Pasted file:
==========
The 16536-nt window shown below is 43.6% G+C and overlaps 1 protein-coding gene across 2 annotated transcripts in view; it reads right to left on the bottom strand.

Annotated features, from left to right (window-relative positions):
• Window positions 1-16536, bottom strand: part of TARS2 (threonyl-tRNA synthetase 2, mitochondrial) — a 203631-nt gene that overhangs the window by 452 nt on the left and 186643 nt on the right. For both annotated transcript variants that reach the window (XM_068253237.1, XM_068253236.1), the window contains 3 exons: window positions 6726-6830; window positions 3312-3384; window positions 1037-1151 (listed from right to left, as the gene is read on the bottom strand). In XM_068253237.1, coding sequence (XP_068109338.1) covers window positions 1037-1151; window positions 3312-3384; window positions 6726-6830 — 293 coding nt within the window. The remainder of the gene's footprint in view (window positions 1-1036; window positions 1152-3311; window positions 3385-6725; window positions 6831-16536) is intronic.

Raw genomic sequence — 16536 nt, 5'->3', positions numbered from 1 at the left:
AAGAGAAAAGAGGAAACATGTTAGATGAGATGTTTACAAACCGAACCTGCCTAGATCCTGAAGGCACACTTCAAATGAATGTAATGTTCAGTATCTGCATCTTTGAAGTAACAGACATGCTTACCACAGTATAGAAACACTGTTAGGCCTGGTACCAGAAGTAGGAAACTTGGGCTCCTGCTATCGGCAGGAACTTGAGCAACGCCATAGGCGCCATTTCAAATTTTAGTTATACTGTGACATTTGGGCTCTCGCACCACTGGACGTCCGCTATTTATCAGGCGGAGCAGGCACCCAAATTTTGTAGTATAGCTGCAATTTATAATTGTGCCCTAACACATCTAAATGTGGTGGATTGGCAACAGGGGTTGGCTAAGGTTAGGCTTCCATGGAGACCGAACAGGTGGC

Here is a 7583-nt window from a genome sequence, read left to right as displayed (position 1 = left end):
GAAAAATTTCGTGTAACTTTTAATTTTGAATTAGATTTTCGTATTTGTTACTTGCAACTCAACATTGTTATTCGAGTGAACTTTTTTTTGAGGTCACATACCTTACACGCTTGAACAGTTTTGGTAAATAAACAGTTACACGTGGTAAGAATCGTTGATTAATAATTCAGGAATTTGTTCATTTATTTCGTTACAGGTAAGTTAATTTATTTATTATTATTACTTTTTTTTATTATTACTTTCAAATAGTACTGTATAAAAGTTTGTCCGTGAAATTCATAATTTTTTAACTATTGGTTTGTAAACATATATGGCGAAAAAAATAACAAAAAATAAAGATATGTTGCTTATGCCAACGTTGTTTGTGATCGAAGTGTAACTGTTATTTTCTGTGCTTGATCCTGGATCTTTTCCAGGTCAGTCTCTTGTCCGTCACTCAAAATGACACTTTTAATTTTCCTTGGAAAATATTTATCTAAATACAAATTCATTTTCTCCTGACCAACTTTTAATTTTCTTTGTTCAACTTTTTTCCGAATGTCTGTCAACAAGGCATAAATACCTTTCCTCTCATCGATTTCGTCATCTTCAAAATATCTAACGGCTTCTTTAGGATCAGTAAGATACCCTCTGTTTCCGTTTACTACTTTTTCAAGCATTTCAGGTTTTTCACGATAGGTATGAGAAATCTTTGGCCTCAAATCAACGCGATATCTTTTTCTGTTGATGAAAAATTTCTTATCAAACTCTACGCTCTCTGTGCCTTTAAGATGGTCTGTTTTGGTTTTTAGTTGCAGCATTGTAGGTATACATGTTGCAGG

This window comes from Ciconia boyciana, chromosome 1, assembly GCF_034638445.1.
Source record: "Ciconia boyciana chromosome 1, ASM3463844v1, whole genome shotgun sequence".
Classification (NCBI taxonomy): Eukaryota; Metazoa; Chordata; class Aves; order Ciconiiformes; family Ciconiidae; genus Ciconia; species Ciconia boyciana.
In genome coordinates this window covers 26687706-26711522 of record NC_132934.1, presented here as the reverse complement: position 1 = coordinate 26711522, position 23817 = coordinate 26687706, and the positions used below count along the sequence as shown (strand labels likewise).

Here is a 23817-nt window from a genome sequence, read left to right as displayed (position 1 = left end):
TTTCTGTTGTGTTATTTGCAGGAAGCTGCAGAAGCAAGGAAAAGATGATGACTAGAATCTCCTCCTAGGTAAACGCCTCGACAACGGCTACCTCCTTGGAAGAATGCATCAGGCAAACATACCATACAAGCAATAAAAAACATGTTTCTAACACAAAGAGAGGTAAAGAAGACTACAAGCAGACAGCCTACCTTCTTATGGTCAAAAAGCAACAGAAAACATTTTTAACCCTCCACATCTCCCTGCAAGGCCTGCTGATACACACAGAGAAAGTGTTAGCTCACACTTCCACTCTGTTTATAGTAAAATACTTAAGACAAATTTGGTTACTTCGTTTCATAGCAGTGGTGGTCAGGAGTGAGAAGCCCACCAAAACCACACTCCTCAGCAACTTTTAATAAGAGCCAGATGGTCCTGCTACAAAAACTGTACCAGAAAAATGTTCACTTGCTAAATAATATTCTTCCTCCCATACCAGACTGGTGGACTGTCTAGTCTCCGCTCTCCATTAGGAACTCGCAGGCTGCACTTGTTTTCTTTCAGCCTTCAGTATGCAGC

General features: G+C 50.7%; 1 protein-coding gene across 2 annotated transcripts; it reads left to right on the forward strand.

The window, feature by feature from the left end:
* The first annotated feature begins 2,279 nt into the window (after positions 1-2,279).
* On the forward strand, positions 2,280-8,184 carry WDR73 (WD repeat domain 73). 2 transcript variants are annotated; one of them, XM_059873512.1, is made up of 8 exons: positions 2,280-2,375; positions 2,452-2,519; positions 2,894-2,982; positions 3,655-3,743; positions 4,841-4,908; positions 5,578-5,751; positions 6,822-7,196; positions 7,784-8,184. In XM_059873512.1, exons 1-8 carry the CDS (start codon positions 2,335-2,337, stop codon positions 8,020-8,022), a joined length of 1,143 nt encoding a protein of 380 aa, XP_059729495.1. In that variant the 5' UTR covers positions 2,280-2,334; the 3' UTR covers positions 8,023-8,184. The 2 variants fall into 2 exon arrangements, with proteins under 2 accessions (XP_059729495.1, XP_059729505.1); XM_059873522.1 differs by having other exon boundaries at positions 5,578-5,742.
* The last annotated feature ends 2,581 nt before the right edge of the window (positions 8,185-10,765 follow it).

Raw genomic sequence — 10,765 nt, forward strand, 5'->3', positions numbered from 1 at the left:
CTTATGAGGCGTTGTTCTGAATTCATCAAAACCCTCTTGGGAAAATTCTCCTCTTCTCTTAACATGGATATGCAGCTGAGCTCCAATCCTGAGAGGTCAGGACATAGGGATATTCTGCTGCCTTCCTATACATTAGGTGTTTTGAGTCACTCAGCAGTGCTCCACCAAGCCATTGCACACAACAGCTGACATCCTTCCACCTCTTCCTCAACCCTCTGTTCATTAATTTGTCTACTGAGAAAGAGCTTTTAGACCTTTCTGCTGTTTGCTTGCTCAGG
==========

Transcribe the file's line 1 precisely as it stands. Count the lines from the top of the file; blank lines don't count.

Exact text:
The 16536-nt window shown below is 43.6% G+C and overlaps 1 protein-coding gene across 2 annotated transcripts in view; it reads right to left on the bottom strand.